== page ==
Hab mir den Megane rausgesucht( Zavima Racing Team # 4 ), den kenn ich schon von der NOS. Ein tolles Fahrzeug. Bei so einem Frontler musst du halt ziemlich viel über Bord werfen , was du so vom Setup kennst.
Hoffentlich laufen die Server bald wieder
Setup Setup, einfach nur fahren
iR hat vor kurzem mit dem Audi A3 auch ein TCR Fahrzeug im Angebot.
Bei der Suche nach Setuptips im iR Forum diese klasse Bedienungsanleitung im Post eines Profis für den realen 3er Audi gefunden.
" Setting Adjustments; Standard Set-up - Audi RS 3 LMS SEQ User Manual "
Kann auch als PDF gespeichert werden !
Info zum Umgang mit den Reifen:
Seems to be a lot of misunderstanding going on about how the tyres behave, and what things are useful and what aren't for qualifying and the race. So thought I'd share a little insight from my past week of driving and digging deep into the telemetry.
Next week if I have time I might put together some clips showcasing the qualifying weave.
Feel free to add to anything I may have missed.
Tyre warm up on your out lap is everything here, especially the rears.
A nice big burnout as you leave the pits will quickly get the fronts scrubbed. I even drag the handbrake a little while doing it. This is probably a little controversial, as compared to the real thing, its quite excessive. Don't sit on the spot for 5 minutes, just a rolling burnout as you leave, anything more, and you risk facing Nims ban hammer. It is important though, you need some temp in the fronts and an oversteery balance for the next part.
Just weaving left and right like you are on a casual Sunday drive is not very good. It will only add temp to the front tyres, but you need temp in the rears too! So what you need to do is get the rear sliding while you weave (hence the burnout). You can do this easily by adding just a little brake as you turn. It will take some practice though, its very easy to over do it and find yourself facing the wrong way or in the fence, so load up a test server and get weaving!
You can do some handbrake drifting if you wish, this is a real world tactic also. I personally find it way to inconsistent though, and half the time end up in the wall. So I prefer to just stick to the weaving, its just as effective once you get the hang of it.
Real hard braking works, but only because it is locking and unlocking the tyres on ABS. Just driving round riding the brakes is useless, so don't waste your time.
If you do spin out, just roll back onto the track and carry on, no big power skids or anything outrageous unless you want to risk a 1 week vacation.
Be aware, it is possible to over do it. The tyres work best at around 30kPa higher then their starting pressures (roughly 80-100C). If you heat them past that you will start losing grip. So at Laguna for example, one warm up lap and then a flying lap are enough to get the tyres into the window for the 2nd lap. 2 warm up laps heats them up too much.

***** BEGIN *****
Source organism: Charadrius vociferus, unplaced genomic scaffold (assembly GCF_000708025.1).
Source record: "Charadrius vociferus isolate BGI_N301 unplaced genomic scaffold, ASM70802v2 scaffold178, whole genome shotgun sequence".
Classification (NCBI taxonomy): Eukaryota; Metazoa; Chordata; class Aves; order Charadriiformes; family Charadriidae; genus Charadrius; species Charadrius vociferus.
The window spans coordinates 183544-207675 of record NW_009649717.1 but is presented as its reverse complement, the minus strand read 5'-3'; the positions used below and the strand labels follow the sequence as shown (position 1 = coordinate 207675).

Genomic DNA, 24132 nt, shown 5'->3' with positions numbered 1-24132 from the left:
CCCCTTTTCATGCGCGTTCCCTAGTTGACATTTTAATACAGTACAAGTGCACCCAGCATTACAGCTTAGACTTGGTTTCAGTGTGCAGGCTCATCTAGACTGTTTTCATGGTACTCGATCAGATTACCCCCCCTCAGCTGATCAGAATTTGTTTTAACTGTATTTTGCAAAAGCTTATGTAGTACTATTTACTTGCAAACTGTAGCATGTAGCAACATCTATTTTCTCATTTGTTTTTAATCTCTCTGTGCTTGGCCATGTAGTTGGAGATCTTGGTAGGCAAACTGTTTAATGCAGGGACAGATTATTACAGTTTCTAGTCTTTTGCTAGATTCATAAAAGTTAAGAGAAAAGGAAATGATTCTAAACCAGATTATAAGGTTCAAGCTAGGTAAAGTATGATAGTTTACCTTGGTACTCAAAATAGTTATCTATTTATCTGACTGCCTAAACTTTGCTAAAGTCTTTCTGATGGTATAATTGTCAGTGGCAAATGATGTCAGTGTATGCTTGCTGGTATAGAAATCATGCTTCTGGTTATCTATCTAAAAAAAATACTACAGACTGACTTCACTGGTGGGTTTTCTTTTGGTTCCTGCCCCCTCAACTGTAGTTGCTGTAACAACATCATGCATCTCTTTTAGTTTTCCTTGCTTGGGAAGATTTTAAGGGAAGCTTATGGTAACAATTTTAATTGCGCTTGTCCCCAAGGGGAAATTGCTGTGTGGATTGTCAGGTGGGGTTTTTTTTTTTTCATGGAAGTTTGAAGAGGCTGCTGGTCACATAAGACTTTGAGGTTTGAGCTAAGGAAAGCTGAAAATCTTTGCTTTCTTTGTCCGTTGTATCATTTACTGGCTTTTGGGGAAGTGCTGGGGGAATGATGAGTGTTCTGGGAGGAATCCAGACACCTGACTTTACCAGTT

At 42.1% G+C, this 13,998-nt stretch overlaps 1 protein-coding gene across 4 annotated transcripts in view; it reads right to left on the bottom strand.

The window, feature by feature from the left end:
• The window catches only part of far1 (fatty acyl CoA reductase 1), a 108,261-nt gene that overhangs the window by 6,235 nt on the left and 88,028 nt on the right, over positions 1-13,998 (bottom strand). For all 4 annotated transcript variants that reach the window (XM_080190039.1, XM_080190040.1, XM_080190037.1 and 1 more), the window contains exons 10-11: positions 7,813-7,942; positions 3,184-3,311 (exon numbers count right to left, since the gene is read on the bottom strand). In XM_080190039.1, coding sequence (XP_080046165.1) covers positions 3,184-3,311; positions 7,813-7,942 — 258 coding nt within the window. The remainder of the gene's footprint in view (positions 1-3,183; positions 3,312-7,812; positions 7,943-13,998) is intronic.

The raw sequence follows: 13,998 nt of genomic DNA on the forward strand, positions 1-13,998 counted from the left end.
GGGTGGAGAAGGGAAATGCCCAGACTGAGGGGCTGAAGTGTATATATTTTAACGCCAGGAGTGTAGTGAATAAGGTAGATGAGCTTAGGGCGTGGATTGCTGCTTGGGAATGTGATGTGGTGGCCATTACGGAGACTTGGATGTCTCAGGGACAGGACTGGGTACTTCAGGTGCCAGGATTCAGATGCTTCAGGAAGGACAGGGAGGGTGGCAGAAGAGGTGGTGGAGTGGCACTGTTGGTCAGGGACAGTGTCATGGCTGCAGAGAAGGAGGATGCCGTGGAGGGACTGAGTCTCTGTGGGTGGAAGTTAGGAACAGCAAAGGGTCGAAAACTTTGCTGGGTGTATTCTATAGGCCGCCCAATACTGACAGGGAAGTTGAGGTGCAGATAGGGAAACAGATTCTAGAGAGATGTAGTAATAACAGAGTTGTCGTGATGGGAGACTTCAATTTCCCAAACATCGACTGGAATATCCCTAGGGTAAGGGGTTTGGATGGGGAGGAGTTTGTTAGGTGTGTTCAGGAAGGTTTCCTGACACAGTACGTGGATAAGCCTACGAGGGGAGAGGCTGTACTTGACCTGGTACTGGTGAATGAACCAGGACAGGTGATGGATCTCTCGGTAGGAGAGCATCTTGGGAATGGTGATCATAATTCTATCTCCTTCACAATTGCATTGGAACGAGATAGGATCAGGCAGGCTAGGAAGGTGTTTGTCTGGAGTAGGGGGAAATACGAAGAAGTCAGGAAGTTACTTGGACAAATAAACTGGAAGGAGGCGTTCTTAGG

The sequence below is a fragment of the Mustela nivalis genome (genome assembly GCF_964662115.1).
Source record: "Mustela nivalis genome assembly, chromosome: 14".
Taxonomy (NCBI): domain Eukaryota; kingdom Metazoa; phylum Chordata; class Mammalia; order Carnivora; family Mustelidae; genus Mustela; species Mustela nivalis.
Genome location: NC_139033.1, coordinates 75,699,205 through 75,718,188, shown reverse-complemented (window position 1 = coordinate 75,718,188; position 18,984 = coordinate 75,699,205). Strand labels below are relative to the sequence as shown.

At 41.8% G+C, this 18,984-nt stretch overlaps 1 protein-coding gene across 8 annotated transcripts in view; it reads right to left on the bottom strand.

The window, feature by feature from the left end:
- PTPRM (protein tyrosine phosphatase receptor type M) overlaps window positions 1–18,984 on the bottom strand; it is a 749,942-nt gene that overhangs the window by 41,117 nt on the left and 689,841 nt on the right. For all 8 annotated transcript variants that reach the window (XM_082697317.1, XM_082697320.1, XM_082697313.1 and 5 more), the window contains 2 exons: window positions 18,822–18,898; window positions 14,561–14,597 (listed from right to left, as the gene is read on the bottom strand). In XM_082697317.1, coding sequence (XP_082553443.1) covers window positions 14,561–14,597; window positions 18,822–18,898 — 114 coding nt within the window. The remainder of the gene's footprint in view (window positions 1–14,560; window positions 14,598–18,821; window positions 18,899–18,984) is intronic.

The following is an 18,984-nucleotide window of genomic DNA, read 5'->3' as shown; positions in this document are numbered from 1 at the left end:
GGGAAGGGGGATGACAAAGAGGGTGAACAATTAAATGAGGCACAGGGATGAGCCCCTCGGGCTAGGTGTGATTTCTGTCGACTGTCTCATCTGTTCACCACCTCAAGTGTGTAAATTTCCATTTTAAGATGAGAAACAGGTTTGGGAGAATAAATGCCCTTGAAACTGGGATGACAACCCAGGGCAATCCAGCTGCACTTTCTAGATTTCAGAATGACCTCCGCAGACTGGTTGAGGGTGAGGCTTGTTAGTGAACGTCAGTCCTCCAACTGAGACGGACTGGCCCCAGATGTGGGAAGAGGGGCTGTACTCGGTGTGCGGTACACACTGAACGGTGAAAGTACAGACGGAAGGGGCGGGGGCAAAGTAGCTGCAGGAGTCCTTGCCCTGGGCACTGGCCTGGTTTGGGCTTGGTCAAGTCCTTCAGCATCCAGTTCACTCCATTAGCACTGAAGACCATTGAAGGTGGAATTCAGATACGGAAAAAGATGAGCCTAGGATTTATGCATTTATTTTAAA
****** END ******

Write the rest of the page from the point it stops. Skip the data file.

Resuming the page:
The basic gist of it is, the tyres have a window for which they are quick, but they settle at temperatures above that window and then start to wear more. Nothing you can do will change this (short of driving really slow). The only control we have is how quick the tyres reach that point and how long they stay in the "window".
So during the formation lap you have a choice.
You can weave and heat up the tyres for grip early in the race, useful for making an early break for it, or getting early positions, but you will run your fastest laps earlier and reach the running temps sooner, at which point you are going have to manage your wear, the more you push, the slower you will be at the end.
Or you can do nothing, you will struggle for the first few laps on cold tyres, but will have great pace for the mid race battles and will have a reasonable tyre to the end of the race if you manage it well.
Quick tyre management tips
The harder you are on the tyres early, the smaller your window will be.
Smooth isn't the only way to be fast, but smooth is good on tyres.
Using the ABS for braking is hard on the tyres, and will quickly add heat and wear to them.
Battling with someone is a surefire way to add heat and wear to the tyres. Choose your battles wisely, an early battle can cost you a lot more then 1 position in the long run.
There are a lot more nuances then this, but these are the key ones to be aware of.
Here is a simple graph showing the rise in tyre pressures (and thus temps) over a 20 minute run at Tsukuba